As more companies recognize the value in incorporating environmental sensitivity into business practices, formal corporate sustainability programs are on the rise. Many of these programs begin with the formation of a green team, made up of employees willing to share talent, knowledge, and energy to establish sustainable practices in the workplace.
What can companies and their green teams do to ensure that sustainability is absorbed into the corporate culture? The answer centers on achieving high levels of employee engagement. Whether you are establishing a new green team, or participating in an existing one, the following suggestions will help to support and promote sustainability efforts throughout the organization.
A recent study “Greening the Workplace 2011 – Engaging Employees to Benefit the Planet and the Bottom Line,” conducted by A Greener Planet, found that “organizations with a method for employees to share ideas were more than six times as likely to have a very effective program.” It is critical to involve employees and open the lines of communication to encourage creativity and interaction. Employees need to understand the rationale behind green team initiatives that impact their experience at work. With the support of management, the green team must work to align green goals with business activities. Communication needs to flow among employees, the green team, and management.
Pay attention to what is happening, and document efforts as well as results. Employees can typically manage some data collection as part of their regular job roles, noting differences in outcomes. Tracking results to evaluate initiatives will motivate continued success and provide an opportunity to adjust efforts where necessary. It’s helpful to have a system in place for compiling and sharing results on a regular basis, which ties back to effective, ongoing communication.
The aforementioned study by A Brighter Planet indicated that two of the top predictors of success in employee engagement were frequency of sustainability program promotion and upper-level leadership. Recognition programs provide an opportunity to share success stories, demonstrate management advocacy, and promote green efforts.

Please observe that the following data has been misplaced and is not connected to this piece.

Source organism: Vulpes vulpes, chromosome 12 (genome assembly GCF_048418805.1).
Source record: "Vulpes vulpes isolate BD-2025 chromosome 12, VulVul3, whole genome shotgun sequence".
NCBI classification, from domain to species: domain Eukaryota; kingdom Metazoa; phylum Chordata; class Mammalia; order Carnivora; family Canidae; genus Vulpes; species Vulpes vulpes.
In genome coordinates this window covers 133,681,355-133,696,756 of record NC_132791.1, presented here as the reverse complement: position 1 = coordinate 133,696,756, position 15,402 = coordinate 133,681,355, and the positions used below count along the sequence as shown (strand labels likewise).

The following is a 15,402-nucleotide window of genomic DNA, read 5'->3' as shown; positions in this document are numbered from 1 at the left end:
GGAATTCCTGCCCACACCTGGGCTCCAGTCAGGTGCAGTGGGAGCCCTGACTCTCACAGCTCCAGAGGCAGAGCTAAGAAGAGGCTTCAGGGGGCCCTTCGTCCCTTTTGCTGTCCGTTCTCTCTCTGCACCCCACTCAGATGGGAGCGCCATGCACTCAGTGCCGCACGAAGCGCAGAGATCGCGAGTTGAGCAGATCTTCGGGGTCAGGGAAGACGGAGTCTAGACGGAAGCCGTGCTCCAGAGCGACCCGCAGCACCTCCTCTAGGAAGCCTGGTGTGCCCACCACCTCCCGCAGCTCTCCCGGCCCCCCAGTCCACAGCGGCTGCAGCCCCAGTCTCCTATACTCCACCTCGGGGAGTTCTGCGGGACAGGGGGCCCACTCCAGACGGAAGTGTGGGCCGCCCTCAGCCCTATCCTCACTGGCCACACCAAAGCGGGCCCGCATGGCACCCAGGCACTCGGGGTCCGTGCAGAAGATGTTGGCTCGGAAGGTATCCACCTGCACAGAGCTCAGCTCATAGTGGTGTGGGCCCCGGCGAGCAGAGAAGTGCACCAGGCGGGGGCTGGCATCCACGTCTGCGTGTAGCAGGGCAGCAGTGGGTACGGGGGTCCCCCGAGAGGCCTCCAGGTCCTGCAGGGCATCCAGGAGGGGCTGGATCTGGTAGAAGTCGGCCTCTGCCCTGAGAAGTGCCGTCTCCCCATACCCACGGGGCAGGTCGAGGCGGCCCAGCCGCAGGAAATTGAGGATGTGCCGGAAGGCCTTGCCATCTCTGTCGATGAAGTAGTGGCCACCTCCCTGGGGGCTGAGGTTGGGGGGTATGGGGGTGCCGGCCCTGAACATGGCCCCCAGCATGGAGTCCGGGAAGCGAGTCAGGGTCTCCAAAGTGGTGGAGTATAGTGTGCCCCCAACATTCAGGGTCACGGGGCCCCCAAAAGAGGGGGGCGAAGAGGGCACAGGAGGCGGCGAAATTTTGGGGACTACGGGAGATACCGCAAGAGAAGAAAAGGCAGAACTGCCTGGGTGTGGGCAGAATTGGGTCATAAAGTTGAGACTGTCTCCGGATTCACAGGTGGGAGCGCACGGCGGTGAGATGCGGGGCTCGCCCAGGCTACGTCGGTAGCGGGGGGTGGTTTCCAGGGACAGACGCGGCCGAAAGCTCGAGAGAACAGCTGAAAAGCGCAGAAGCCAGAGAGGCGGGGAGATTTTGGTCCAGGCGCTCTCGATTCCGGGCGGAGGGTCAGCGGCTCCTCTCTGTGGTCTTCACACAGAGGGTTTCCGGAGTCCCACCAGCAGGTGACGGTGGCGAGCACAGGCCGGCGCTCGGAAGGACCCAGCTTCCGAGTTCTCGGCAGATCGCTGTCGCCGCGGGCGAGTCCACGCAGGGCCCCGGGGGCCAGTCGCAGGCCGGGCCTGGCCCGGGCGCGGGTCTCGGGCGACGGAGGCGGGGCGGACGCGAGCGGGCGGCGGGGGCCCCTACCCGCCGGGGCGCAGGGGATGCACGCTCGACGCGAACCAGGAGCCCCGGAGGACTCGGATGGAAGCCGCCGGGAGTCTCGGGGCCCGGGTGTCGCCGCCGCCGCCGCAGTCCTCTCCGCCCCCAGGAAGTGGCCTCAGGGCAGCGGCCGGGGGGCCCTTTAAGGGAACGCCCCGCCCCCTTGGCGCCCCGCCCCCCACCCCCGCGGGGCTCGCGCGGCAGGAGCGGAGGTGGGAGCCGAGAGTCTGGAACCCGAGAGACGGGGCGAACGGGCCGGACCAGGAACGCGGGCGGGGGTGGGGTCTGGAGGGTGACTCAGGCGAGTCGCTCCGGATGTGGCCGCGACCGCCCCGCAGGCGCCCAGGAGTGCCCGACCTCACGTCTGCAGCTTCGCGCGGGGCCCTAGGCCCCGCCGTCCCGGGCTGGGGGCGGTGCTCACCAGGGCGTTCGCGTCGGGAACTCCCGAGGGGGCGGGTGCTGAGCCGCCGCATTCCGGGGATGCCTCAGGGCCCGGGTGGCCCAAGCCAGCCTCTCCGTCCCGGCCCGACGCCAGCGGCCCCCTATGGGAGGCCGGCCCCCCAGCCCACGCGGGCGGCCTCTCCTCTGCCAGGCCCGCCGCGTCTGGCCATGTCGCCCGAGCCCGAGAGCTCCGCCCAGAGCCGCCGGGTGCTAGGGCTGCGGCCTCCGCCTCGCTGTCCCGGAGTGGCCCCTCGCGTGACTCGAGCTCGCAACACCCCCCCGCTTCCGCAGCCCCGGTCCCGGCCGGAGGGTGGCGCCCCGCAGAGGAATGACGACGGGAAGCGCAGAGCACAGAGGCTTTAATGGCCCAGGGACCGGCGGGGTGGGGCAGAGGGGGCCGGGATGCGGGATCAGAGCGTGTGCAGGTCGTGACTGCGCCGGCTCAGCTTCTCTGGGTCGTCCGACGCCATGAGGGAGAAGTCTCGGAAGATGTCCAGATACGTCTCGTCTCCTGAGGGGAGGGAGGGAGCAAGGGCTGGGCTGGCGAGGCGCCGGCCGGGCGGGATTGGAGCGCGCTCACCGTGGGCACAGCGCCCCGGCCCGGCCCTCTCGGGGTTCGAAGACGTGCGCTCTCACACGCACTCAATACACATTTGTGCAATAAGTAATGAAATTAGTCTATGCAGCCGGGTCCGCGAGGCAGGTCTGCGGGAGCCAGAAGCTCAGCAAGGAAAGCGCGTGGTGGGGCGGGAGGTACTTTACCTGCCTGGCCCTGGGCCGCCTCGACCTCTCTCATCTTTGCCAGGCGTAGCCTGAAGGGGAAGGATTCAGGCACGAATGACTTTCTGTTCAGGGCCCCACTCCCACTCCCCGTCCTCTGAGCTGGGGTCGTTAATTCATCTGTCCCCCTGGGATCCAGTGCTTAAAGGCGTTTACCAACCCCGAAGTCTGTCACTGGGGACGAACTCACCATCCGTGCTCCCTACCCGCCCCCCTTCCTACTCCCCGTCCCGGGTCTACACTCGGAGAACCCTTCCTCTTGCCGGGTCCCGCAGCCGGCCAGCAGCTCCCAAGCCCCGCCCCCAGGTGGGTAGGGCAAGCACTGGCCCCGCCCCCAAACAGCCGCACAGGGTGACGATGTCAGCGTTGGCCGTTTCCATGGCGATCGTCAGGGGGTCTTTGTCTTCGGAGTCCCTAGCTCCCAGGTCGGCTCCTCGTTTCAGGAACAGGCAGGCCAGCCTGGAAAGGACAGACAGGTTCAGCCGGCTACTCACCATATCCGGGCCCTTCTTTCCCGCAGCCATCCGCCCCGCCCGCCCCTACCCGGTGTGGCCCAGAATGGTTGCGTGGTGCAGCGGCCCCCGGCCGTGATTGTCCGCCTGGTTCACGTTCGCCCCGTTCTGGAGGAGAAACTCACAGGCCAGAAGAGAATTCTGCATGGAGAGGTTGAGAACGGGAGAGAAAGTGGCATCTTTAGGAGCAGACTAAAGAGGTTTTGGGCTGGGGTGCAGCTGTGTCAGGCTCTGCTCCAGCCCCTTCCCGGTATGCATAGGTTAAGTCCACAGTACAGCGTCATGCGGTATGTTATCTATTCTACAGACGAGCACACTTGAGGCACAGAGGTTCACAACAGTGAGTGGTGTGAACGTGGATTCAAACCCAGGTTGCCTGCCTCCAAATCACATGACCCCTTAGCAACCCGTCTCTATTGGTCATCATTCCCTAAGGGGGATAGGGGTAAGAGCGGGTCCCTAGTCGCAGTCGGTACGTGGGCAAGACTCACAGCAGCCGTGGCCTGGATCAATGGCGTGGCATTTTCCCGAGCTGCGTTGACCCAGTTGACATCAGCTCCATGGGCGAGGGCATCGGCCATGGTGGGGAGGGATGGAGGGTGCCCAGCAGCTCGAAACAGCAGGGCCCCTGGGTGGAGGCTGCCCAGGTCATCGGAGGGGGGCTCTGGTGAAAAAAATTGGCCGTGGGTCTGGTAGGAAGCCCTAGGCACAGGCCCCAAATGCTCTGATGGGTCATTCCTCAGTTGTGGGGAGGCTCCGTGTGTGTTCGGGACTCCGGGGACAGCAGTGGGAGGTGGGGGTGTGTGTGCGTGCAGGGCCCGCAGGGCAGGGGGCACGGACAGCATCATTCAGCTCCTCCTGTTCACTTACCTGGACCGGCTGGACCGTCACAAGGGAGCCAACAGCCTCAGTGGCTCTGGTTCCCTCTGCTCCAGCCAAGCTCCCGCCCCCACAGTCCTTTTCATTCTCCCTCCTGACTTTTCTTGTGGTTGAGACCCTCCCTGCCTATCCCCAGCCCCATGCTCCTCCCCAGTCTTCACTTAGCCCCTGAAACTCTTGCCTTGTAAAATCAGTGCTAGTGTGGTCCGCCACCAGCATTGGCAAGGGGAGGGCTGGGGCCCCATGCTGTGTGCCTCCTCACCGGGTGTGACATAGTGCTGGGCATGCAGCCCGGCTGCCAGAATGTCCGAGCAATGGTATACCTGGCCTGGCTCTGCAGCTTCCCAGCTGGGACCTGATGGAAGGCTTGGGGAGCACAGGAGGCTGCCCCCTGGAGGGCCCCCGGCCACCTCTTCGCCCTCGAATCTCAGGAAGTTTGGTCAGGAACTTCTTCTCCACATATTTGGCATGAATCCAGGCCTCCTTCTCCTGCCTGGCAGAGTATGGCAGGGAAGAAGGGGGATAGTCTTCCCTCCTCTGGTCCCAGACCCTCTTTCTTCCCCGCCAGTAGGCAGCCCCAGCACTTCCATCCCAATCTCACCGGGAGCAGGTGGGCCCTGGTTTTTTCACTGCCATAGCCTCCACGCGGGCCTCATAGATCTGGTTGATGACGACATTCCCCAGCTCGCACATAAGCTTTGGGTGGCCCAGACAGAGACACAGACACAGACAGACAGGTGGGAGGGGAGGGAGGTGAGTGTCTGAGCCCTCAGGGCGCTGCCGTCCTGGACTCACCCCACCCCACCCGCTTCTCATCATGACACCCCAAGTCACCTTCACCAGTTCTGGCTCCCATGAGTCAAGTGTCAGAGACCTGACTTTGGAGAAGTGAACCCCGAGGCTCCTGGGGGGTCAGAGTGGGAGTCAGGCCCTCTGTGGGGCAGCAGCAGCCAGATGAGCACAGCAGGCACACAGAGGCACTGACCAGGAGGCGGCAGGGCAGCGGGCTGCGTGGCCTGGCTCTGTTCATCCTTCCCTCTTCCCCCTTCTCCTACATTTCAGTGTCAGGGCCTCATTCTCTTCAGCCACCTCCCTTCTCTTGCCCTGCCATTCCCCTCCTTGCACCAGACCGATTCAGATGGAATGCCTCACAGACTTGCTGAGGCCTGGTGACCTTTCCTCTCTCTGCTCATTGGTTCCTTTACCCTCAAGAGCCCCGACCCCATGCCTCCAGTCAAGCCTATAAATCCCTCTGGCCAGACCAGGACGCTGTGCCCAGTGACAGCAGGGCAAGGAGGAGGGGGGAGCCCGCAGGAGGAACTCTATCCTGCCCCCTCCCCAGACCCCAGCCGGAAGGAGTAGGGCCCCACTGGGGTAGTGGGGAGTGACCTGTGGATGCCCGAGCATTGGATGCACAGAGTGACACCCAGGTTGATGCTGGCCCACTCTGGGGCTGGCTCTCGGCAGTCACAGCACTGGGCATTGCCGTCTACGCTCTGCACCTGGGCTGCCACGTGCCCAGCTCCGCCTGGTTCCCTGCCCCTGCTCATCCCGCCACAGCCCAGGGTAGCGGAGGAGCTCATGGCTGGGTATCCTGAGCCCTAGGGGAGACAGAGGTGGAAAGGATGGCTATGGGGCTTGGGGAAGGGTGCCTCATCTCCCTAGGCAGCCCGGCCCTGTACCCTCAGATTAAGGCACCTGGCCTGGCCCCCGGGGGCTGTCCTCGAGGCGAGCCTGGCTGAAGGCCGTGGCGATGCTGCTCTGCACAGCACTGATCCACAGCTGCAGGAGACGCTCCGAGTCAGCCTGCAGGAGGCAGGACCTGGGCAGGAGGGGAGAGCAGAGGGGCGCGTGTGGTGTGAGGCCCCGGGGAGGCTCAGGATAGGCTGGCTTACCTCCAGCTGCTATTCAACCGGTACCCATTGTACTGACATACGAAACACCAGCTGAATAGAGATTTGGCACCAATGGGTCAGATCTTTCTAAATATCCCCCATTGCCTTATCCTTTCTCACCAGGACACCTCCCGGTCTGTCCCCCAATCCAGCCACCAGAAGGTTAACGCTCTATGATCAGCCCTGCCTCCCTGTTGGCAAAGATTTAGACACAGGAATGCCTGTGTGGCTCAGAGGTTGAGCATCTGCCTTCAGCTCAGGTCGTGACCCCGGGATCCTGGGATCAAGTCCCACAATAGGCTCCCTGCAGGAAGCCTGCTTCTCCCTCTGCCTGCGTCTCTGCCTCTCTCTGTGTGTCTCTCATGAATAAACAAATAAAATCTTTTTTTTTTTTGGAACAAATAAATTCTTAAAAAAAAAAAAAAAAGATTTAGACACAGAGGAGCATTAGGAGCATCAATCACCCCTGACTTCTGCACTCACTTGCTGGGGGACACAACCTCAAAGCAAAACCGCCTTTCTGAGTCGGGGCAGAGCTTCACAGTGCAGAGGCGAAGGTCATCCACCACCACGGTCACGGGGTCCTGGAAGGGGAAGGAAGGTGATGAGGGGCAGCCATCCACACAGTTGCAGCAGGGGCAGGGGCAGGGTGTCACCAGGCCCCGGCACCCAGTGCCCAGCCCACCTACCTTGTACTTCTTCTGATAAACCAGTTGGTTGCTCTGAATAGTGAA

Competitions, incentives, and rewards are all ways to raise awareness and celebrate achievements. Remember that contributions made outside of the workplace count too. Volunteerism and community outreach should be integrated as a part of corporate social responsibility.
In keeping with the spirit of the “grass roots” efforts that give rise to green teams, recognition programs should be meaningful, simple, and relatively inexpensive. The goal is to build support for green efforts, and rewards should be aligned with program strategies.
A constant pursuit of knowledge and a plan for sharing information should be incorporated into the green team’s goals. Educational programs enhance the skills and abilities of the workforce, set the stage for growth and innovation, and empower employees to facilitate change. Educational programs don’t need to be formal or costly. The focus should be on making resources available to employees who want to expand their knowledge and make a greater contribution.
Green teams are instrumental in the success of corporate sustainability programs as they lead and manage change. Green teams create opportunities for employees to leverage their talents and interests to make a positive impact on the organization, the community, and the environment. With attention to a few details to promote employee engagement, the team can build value into the program and create a framework for sustainable success.